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Sipple takeaways: Moos says NU didn't catch breaks with schedule, but there's no use in complaining
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Sipple takeaways: Moos says NU didn't catch breaks with schedule, but there's no use in complaining

Wisconsin vs. Nebraska, 11.16

Nebraska's quarterback Adrian Martinez (2) celebrates his touchdown against Wisconsin with teammate wide receiver Kanawai Noa (9) during first-half action at Memorial Stadium on Nov. 17, 2019.

We know Nebraska's 2020 football schedule now. The fun just ramped up a notch. 

A few quick thoughts. 

1. The perception is the Big Ten threw down the hammer on Nebraska. It did do that to a certain extent, but be careful with that narrative.

"You wanted football, you got it," one of the Fox analysts said immediately with a degree of sarcasm after the Week 1 game pitting Nebraska and Ohio State at the Horseshoe was announced Saturday morning. 

So, Nebraska gets both Ohio State and Penn State on its schedule — two preseason AP top-10 teams in the first four games. It seems unbalanced compared to, say, Wisconsin's schedule, which has crossover games against Michigan and Indiana. 

But here's the deal: Ohio State and Penn State likely were going to be Nebraska's crossover opponents no matter what based on the Huskers' original 12-game schedule. That's what the Big Ten used as a guidepost. Ohio State is Nebraska's protected crossover opponent in the current six-year period (although Nebraska athletic director Bill Moos says it isn't a contractual obligation). What's more, the Huskers' only home game against an East foe on their original schedule was against the Nittany Lions. NU was originally scheduled to play Rutgers on the road. 

So, the formula just worked out this way, and Nebraska needs to fully embrace the challenge, without complaint. They can leave that to fans. 

"My job is to provide my school with the very best opportunity in a great conference to have success, and this one's going to be tough," said Moos, who was on the Big Ten scheduling subcommittee that helped put together the new schedule. "This football team has a chance to be really good, but it doesn't look like we're getting a lot of breaks here."

Even so, I was heartened by how many Husker fans had a "bring it on" attitude as the schedule was being announced. 

Moos always has plenty of fight in him.

As for that Ohio State trip, "We're sure as hell not going to forfeit," he said. 

On the other hand, the early part of Nebraska's schedule is especially rugged. The Big Ten indeed may have had something to do with that.

Bottom line, Scott Frost and company need to regard it as a prime opportunity. 

I harken to "Summer of ’69" by the great Bryan Adams.

"Ain't no use in complaining when you've got a job to do ..." 

2. Nebraska has been aggressive (without being reckless) in its approach to preparation during the pandemic. Will it pay off?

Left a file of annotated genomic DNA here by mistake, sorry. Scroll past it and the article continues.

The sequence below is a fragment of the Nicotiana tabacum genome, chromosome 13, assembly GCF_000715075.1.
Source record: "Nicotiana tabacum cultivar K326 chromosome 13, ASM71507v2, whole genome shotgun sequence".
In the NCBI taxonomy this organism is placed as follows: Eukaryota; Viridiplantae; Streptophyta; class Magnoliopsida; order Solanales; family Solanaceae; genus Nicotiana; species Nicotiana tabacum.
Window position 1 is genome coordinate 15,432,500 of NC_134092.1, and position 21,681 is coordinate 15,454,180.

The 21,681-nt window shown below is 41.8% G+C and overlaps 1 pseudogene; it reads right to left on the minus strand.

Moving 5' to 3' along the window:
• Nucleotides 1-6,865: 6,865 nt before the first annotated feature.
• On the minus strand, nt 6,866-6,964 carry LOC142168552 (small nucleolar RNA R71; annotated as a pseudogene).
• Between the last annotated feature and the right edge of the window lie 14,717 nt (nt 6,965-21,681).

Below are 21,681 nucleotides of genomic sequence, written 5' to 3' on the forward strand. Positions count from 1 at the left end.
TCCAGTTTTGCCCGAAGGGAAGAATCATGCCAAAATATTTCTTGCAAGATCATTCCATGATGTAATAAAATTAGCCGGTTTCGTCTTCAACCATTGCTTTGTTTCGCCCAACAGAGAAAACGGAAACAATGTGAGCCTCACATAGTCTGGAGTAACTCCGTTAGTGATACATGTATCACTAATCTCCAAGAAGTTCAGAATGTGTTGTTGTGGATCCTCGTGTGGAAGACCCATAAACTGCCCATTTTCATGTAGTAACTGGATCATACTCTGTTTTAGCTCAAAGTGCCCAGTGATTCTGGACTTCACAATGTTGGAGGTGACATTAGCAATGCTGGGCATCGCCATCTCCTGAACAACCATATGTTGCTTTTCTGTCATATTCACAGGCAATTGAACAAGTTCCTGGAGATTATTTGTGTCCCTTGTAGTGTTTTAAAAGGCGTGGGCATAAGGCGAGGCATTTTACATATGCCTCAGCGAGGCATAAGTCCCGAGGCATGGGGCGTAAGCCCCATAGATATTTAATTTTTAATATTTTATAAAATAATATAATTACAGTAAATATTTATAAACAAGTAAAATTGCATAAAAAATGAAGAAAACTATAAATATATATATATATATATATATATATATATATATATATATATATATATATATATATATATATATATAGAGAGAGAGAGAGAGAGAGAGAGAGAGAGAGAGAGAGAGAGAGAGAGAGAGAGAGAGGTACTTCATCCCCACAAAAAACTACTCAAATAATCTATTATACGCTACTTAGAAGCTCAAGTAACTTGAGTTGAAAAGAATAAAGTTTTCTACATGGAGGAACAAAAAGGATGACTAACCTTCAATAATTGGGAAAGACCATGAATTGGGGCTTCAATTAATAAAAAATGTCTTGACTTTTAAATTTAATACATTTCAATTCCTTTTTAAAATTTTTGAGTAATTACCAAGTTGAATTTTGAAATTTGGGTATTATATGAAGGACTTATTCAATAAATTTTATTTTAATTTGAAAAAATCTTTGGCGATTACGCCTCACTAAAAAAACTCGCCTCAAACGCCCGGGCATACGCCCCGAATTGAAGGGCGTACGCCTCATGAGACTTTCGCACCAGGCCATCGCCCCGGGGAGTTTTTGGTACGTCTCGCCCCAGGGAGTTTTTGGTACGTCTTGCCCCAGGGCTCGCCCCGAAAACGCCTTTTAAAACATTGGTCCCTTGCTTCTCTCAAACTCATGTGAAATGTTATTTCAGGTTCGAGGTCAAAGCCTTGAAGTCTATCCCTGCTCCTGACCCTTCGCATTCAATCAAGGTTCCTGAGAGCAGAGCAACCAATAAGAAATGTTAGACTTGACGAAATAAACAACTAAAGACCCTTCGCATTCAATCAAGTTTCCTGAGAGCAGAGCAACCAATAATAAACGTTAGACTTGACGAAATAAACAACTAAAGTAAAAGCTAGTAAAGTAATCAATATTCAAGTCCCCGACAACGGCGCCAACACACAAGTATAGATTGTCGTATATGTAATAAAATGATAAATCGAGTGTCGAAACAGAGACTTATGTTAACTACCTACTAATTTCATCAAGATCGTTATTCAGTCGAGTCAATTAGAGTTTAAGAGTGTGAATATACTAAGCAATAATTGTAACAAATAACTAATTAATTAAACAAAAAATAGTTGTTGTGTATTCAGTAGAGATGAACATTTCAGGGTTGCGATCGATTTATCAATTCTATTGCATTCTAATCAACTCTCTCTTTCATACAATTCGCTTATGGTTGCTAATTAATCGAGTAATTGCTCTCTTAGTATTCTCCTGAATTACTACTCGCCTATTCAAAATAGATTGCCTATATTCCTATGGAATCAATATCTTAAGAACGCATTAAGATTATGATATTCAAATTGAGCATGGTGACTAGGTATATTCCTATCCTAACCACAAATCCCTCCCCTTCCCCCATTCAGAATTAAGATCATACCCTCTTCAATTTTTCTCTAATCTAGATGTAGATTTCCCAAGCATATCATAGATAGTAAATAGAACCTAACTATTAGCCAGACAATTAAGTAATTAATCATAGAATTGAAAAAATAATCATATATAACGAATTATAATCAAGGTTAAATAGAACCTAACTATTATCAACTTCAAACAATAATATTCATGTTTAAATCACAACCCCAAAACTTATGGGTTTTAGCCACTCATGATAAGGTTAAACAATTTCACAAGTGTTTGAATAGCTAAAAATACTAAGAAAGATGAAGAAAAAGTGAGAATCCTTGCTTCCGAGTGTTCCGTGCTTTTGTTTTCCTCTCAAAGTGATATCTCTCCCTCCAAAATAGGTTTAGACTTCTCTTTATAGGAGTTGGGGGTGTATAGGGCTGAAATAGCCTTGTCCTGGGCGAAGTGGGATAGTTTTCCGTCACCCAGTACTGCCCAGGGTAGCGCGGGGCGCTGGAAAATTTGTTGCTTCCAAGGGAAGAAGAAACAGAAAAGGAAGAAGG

One of the most intriguing elements of the coming season will be to watch closely how well Nebraska plays out of the gate. I'm guessing it'll be strong right away. The Huskers, unlike at least a few teams in the Big Ten, have been "all-in" in terms of wrestling with the coronavirus and wanting badly to play.  

They had nearly 100 players in town in late April — almost all of their key players — doing voluntary workouts. Yes, voluntary. But there was organization, make no mistake. Bottom line, Nebraska will be more prepared than most Big Ten teams for a pandemic season. 

Trouble is, Ohio State has had a similar mindset, and Urban Meyer said Saturday morning that the Buckeyes' offense has 11 NFL-level players.


3. Prediction time. 

Nebraska will do well to get to 4-4 heading into the ninth (to-be-determined) game against an East opponent. 

Look at the first four games. It's a little scary.

I always talk about Nebraska's run defense. The Huskers allowed 5.7 yards in Big Ten play last season, and now face Ohio State, Wisconsin and Penn State in three of their first four games. 

The Nittany Lions are probably the best running team of those three. It's just extremely difficult to imagine the Huskers upsetting either James Franklin's crew or Ryan Day's. 

But, as Bryan Adams says, there's no use in complaining.

4. Wisconsin is the pick to win the Big Ten West, and you know who's going to win the East.

OK, that's not exactly going out on a limb. But, hey, I haven't even finished my first coffee as I write this.

The Badgers are loaded on defense, especially along the line and in the secondary. They have a solid quarterback in Jack Coan who has a ton of experience and is the clear-cut favorite to be the starter again this season. Plus, Paul Chryst's crew has a manageable schedule. Yes, going to Ann Arbor will be a bear. But their other crossover game is against Indiana at Camp Randall. They also get Minnesota at home. 

As for Ohio State, not only are the Buckeyes loaded with talent, their schedule may be the easiest of all the East teams. 



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